A friend is in the process of purchasing his first home and it reminded me I hadn’t talked about this in awhile. If you are thinking of making what frequently is largest single purchase of a person’s life, start your homework now! Your first step is to pull all three credit reports from TransUnion, Experian and Equifax. Check these reports for anything that’s incorrect. If it’s a negative like a late payment (over 90 days), is it actually you? Some times they place someone else’s problem on the wrong account. If it’s a negative entry with someone you actually deal with and don’t remember it, ask for clarification. They need to be able to justify giving you a negative comment. Back when I had a pretty questionable score, I had two late payments by banks that had been bought up by bigger banks and I knew these reporting banks no longer existed. When I questioned the validity of these the banks had to retract the negative comments because they no longer had the records or the effort to find them wasn’t worth it to these big banks. My two “get out of jail for free cards.” Do you still have those Gap credit cards and haven’t shopped in Gap in a long time? Contact them to cancel the cards. One of the things they look at is how much credit you have available and compare it to your income. If you have a zillion credit cards, you could potentially go out tomorrow and max them all out. So get rid of the cards you don’t anticipate using again. Obviously, pay your bills on time. Back when I was first trying to clean up my credit score, I went over 90 days on a Discover card. My fault, when the bill came in, it was for something like $10 and I thought I’d pay it the following month after putting some more on that card. Well, it got lost in the shuffle and I went over the 90 days (huge with your score). I contacted Discover to see if they would remove it since it was five years old and I had paid my Discover bills on time since. The customer service agent I spoke with said there was nothing she could do since I was guilty. I stewed over this for a month and then called Discover to cancel my card over this. This agent I spoke with pleaded with me not to cancel the card, she could remove it. She did, I canceled my Discover card a month later and have never dealt with them since. When you get your credit score as clean as you can, then talk to banks about getting a loan for your new house. You should have at least two banks making an offer for your business and compare rates, fees and other terms. The interest rate is just one of the factors you should be looking at. Fixed term, variable rate, down payment required are a start. Be careful of what some banks call “Loan Origination Fee”, this is sometimes a catchall for all kinds of hidden fees. They want to charge for a survey, appraisal, credit reports title insurance, notary service, they even will try and charge you for making copies. Much of this is negotiable. The last time I refinanced, my banker at Slovak Savings Bank viewed my loan amount to the assessed value and because the loan was a certain percentage below the assessed value, she was able to to waive the appraisal saving me $5,000! I strongly recommend having at least one credit union or small savings and loan bank bid on your loan, they are a lot more flexible (and honest) than the big banks and their quotas and set in stone requirements.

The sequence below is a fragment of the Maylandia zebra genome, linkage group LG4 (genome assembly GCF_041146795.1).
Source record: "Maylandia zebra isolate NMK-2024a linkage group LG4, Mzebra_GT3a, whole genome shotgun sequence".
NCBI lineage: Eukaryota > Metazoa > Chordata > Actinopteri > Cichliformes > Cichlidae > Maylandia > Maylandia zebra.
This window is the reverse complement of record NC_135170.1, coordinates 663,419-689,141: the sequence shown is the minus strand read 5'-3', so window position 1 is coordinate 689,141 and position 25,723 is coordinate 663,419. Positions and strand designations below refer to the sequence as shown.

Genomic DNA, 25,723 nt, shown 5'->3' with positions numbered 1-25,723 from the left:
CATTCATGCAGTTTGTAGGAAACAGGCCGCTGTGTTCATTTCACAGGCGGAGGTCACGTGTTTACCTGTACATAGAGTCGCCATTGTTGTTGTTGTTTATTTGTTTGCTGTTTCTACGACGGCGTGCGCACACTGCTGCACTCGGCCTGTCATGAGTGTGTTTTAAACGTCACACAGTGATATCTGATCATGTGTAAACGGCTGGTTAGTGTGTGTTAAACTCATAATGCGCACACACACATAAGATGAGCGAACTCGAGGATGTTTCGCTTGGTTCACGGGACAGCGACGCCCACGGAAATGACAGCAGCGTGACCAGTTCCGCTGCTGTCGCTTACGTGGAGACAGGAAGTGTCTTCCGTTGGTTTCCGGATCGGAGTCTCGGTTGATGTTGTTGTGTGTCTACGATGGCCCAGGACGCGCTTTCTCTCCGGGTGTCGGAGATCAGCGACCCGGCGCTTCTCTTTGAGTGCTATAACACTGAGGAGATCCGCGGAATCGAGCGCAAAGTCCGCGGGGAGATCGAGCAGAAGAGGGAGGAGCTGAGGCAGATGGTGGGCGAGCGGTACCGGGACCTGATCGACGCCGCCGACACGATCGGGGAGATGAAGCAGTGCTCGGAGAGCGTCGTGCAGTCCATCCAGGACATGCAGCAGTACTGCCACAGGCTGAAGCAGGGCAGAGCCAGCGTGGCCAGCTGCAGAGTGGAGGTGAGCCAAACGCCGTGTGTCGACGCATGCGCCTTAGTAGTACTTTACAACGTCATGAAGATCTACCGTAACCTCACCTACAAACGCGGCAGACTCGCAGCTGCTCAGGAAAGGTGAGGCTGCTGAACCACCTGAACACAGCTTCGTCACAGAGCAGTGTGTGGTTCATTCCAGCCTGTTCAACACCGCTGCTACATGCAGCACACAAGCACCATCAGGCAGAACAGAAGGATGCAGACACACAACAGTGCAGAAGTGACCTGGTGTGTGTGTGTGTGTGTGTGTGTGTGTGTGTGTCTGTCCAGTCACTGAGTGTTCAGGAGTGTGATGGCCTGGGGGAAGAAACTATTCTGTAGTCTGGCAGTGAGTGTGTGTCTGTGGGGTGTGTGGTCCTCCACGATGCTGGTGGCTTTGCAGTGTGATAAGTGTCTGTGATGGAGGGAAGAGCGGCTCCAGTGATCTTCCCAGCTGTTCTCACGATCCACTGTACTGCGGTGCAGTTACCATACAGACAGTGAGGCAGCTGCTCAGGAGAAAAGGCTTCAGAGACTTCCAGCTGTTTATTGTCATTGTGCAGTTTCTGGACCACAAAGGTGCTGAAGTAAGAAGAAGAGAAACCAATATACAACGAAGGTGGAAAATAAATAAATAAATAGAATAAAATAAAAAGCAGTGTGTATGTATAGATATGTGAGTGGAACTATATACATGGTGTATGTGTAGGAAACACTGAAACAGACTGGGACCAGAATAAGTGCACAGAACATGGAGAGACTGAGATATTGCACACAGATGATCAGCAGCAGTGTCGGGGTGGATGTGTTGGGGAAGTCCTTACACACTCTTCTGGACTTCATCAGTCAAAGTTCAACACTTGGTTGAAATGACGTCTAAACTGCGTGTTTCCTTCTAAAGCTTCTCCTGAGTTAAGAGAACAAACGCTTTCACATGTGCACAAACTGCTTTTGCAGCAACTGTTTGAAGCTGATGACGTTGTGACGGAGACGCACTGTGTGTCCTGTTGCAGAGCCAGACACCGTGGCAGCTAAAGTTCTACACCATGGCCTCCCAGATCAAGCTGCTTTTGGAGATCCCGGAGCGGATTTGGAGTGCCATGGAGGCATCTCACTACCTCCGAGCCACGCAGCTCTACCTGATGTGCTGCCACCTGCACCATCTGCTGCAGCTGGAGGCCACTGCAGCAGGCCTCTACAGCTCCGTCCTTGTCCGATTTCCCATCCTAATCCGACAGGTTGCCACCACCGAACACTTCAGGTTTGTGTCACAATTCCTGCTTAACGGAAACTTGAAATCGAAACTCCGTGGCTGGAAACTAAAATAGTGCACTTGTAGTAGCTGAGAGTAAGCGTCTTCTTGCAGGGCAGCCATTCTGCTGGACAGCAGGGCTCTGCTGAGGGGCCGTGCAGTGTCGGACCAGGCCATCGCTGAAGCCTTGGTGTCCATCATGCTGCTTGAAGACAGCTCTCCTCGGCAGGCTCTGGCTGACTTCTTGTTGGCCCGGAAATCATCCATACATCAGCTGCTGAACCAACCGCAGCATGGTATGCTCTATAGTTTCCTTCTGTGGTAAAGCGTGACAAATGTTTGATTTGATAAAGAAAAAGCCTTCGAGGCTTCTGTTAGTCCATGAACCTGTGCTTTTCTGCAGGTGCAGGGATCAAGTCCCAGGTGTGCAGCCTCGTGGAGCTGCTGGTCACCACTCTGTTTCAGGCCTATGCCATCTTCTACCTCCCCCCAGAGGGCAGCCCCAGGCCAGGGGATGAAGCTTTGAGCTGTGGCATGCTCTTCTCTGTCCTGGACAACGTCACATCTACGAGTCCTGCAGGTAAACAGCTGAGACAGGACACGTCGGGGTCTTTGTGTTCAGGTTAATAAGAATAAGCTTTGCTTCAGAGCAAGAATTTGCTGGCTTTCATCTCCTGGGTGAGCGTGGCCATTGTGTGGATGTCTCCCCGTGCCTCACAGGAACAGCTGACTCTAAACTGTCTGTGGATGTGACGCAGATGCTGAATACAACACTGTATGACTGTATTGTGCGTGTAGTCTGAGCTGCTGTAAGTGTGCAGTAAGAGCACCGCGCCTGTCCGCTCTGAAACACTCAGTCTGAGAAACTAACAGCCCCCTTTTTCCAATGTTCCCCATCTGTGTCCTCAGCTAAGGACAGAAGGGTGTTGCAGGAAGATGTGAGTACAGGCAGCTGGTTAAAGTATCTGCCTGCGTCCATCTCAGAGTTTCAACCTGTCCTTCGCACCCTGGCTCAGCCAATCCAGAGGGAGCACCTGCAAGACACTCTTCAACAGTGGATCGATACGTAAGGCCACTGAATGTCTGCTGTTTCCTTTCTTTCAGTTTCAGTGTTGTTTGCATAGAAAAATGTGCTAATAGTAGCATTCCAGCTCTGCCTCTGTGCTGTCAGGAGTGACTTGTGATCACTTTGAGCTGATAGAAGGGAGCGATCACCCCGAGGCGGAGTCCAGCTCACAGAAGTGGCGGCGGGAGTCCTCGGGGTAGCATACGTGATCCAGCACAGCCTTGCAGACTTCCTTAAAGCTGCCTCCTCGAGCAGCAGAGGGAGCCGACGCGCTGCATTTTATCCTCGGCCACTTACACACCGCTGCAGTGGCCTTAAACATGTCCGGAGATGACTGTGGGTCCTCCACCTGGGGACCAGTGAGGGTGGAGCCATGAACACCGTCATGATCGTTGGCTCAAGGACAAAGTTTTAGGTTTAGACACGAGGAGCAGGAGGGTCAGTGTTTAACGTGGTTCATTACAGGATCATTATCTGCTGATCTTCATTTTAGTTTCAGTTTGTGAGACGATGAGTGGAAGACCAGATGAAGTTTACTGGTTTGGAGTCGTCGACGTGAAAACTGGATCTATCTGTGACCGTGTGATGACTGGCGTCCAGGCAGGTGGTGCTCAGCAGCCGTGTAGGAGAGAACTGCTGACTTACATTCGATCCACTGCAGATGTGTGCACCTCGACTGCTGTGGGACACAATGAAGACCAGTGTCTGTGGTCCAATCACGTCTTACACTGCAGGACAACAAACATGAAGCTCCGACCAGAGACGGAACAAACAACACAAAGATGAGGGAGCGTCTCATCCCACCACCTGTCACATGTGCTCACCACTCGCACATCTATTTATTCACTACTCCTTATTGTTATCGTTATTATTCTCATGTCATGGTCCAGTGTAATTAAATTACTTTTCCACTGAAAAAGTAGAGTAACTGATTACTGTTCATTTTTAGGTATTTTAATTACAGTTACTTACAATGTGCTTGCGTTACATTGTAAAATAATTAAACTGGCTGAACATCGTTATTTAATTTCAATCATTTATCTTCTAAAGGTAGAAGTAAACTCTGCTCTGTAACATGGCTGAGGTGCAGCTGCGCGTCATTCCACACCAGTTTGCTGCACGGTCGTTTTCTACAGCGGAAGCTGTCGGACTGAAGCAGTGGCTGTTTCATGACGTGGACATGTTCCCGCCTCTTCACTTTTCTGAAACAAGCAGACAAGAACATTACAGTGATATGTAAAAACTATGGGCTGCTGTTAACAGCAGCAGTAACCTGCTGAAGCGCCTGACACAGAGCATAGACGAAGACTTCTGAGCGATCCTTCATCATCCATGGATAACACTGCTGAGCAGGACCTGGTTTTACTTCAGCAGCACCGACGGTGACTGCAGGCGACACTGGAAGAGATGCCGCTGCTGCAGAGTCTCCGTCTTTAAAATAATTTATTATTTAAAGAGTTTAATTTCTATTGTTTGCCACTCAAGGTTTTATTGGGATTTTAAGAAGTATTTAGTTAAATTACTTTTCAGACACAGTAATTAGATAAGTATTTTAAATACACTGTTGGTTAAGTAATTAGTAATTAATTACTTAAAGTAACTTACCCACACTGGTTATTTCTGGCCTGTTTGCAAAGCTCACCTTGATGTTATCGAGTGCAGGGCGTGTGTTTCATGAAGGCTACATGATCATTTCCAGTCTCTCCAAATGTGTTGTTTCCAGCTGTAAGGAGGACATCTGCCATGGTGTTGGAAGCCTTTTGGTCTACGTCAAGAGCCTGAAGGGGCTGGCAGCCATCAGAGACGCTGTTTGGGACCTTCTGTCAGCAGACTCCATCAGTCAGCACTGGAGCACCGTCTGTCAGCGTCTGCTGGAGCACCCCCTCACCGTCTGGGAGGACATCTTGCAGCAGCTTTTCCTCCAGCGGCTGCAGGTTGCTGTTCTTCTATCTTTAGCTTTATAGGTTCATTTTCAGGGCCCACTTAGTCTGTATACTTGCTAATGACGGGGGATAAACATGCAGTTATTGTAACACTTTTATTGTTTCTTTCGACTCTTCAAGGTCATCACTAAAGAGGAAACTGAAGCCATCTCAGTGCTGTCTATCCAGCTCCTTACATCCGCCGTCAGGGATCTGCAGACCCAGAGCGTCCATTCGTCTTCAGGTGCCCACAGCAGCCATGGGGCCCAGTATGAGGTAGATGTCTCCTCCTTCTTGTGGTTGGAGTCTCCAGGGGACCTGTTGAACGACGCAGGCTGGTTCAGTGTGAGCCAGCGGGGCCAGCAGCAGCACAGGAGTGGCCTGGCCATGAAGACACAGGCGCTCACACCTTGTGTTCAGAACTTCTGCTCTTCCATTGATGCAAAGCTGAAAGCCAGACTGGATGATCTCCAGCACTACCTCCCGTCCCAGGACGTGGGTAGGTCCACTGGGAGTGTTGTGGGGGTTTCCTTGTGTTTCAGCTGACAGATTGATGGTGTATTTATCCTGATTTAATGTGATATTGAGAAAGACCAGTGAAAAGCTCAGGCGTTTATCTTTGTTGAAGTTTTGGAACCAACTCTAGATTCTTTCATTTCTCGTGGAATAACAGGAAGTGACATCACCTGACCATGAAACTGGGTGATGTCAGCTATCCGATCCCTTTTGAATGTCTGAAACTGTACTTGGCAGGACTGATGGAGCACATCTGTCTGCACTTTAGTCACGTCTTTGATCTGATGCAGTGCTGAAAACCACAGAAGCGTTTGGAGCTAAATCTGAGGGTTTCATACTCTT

The Northside Food Pantry is hosting a spaghetti dinner fund raiser at Northmont Presbyterian Church (8169 Perry Highway, 15237) on Saturday, April 25 from 4 – 7 pm. There are few things that evoke comfort food than church sponsored fish fry Fridays, spaghetti dinners, etc. More info at their website, by calling 412-323-1170 or e-mailing Jay at firstname.lastname@example.org.